Wikipedia defines big data as "a field that treats ways to analyze, systematically extract information from, or otherwise deal with data sets that are too large or complex to be dealt with by traditional data-processing application software."
The definition above hits on two key points:
1. Extracting insight from vast amounts of information, and,
2. Having the tools to handle the data in the first place.
Decoding the Data
Making sense from an overwhelming amount of information is challenging. We need to understand the information we do (and don't) have. Often this data isn't in a single source - it's spread out over multiple databases and systems - so just knowing what to work with we have can be an involved task.
At this point, we might establish there are gaps in the data, things that we need to either link datasets together (unique identifiers) or missing information that we require to perform a meaningful analysis. Of course, we then have to learn how we can obtain those missing data points.
Next, we need to think about what we want to do with the information. Are we looking for patterns or trends? Are we marrying proprietary internal data with external public data? Are we after something more specific - like why does product A remain on store shelves longer in one region versus another?
Big data is rarely neat and tidy. In our experience, big data starts as a mess, and our first task is to bring order to hundreds of gigabytes of information. Once we have wrangled the info, only then can we start analyzing and drawing insight from the data.
Tools of the TradeOne of the biggest challenges associated with big data relates to managing the data. The processing power needed to handle extensive files is significant - as is the requirement for an efficient and well-thought-out workflow.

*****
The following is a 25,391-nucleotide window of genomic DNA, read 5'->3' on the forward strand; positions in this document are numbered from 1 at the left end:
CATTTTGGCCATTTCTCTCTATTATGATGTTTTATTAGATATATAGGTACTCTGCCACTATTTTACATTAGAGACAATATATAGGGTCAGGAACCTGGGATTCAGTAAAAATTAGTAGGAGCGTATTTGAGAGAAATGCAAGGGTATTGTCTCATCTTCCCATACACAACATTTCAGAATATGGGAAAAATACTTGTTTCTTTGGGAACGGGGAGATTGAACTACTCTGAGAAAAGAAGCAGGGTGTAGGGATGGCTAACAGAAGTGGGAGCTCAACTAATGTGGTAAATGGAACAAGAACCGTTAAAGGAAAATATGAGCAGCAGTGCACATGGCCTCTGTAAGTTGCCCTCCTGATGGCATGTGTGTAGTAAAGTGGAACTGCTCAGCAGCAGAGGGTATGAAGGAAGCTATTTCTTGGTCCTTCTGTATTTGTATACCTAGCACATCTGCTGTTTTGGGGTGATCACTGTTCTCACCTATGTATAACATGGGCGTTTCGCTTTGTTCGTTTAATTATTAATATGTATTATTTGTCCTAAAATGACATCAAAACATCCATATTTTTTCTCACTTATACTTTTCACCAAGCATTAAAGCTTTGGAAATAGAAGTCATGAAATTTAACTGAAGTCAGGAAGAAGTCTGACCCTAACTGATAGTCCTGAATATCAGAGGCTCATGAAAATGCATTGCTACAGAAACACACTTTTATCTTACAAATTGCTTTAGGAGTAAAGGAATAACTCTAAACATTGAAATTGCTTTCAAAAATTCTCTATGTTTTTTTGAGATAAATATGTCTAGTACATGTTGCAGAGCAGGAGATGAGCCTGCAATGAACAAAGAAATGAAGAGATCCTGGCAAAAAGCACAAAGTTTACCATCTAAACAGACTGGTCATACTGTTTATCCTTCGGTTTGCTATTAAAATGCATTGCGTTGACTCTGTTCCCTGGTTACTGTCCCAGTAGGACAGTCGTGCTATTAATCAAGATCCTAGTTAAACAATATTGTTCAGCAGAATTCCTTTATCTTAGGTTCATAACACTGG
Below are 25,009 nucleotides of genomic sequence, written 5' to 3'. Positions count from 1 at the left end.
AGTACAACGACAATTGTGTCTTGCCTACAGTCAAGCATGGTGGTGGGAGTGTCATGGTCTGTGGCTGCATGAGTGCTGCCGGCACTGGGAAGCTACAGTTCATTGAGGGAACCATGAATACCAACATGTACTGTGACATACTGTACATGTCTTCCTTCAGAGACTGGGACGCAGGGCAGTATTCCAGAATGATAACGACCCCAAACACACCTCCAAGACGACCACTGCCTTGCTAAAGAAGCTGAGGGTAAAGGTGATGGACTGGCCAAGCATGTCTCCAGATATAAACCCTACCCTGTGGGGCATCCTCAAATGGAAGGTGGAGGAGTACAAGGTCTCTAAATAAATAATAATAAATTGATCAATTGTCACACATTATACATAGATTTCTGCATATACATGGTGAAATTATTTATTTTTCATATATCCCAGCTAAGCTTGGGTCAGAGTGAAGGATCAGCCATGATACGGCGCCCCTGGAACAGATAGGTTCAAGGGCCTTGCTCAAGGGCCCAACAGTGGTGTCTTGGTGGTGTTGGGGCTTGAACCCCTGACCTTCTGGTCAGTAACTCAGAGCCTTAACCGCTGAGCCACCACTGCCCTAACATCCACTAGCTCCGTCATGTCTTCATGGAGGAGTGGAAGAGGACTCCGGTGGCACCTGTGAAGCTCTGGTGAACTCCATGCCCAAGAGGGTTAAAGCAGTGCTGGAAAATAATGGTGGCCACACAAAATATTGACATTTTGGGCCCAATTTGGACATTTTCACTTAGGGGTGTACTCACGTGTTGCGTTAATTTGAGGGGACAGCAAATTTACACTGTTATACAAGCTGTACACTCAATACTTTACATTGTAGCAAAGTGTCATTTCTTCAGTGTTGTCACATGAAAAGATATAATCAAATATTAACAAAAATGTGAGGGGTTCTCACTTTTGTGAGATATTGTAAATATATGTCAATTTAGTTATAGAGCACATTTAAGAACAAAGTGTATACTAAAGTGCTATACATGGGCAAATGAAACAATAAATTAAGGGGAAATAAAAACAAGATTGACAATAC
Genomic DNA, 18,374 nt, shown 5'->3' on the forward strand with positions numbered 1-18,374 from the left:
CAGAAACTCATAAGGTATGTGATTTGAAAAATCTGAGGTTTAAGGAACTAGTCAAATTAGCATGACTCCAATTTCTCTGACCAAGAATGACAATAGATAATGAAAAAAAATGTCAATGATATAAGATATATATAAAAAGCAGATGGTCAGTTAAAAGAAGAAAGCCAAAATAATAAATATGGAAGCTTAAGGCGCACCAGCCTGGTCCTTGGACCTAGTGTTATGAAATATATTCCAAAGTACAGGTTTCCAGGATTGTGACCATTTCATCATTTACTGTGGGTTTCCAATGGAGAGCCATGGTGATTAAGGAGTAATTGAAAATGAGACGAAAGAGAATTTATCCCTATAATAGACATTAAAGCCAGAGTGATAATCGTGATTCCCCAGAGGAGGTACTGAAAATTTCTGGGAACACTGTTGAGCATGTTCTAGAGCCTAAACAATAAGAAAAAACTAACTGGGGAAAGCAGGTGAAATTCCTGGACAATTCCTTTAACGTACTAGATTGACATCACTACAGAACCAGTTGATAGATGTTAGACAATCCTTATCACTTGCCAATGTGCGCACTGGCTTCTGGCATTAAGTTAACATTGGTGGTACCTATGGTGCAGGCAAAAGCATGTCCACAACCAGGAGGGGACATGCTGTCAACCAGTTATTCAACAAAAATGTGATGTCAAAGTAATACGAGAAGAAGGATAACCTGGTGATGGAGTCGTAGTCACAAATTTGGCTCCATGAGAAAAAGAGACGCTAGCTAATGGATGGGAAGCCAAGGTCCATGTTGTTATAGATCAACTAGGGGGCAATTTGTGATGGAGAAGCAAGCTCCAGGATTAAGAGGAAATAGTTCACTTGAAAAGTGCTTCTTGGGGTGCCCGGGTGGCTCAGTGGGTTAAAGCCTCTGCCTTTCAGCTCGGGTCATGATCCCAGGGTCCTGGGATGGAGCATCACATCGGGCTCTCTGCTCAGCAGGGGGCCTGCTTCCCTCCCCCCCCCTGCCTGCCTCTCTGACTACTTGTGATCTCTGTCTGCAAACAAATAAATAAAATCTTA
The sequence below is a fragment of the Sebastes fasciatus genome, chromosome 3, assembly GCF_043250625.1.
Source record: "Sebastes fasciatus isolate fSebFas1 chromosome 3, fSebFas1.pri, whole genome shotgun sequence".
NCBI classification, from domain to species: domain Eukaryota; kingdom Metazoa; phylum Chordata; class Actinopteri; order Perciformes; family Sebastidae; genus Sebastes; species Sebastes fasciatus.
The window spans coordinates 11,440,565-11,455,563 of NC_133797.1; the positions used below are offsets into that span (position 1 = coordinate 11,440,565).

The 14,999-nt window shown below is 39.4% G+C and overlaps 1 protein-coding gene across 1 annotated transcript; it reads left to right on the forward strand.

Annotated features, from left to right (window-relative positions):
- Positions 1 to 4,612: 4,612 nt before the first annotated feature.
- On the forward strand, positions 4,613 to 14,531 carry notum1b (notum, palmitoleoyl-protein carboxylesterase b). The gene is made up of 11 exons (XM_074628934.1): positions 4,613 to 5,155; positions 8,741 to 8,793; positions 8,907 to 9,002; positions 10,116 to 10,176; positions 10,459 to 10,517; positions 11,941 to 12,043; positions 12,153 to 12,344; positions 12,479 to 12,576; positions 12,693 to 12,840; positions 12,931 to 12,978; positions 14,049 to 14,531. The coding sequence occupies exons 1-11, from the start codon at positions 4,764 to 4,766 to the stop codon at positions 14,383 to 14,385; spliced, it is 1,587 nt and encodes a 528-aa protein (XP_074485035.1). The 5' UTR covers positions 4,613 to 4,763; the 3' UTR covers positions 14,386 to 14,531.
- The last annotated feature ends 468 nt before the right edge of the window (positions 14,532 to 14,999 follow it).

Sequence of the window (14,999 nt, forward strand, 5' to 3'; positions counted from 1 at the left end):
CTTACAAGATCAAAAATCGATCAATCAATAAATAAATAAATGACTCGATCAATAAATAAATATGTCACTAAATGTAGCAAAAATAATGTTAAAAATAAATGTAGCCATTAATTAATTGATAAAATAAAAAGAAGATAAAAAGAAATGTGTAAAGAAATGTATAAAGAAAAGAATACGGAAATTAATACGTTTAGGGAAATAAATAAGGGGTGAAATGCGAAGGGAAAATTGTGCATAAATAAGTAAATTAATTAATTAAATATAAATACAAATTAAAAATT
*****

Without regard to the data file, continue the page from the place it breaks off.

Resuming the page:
Merging data of different formats is challenging enough, let alone manipulating files that contain millions of records. Big data management isn't something that can be done solely in Excel, or SPSS, or Access.
Ideally, you want to be able to view all of your data in one place, without the hassle of having to change all of your files into a single format. Additionally, you want to be able to view that data without bogging down your computational resources. That in itself is an impossible task unless you have the right tools of the trade.
Our single most important tool for doing anything and everything related to big data is Alteryx. Why is this our big data tool of choice?
- Alteryx allows us to non-destructively preview big data files from numerous different formats at once without rendering our computers useless.
- We can link individual datasets together.
- Using complex logic, we can perform a wide range of functions including finding and replacing data gaps, extracting specific data-points from unformatted data, combine and manipulate wide and narrow datasets, find patterns and trends is across multiple data sources, etc.
- Build visual workflows.
- Integrate US geolocation data into the datasets.
The options in Alteryx are limitless. Stew is a big fan of CASS database matching as a way of obtaining useful geo-location information from horrendously lacking address records. Jen digs the fact she can merge years worth of monthly research tracking projects with a few clicks of a button. I love manipulating RegEx code to to pull otherwise-overlooked essential information from ill-formatted string fields miraculously.
There are indeed more big data tools to choose from, but Alteryx fits the needs of Evolve and our clients the best (over the next few months, we'll have some specific Alteryx-related content).
Big data is not easy to work with. That is unless you have the tools and the know-how. We'd love to learn what you use to deal with your data, so let us know in the comments below. And if you have big data but are unsure of how to work with it, just give us a shout.
Posted by EvolveKev
Kevin is all about research. Qualitative, quantitative, UX, you name it. When he's not researching, he's to be found laying down beats in his studio and hanging out with his dogs (and wife). Woof.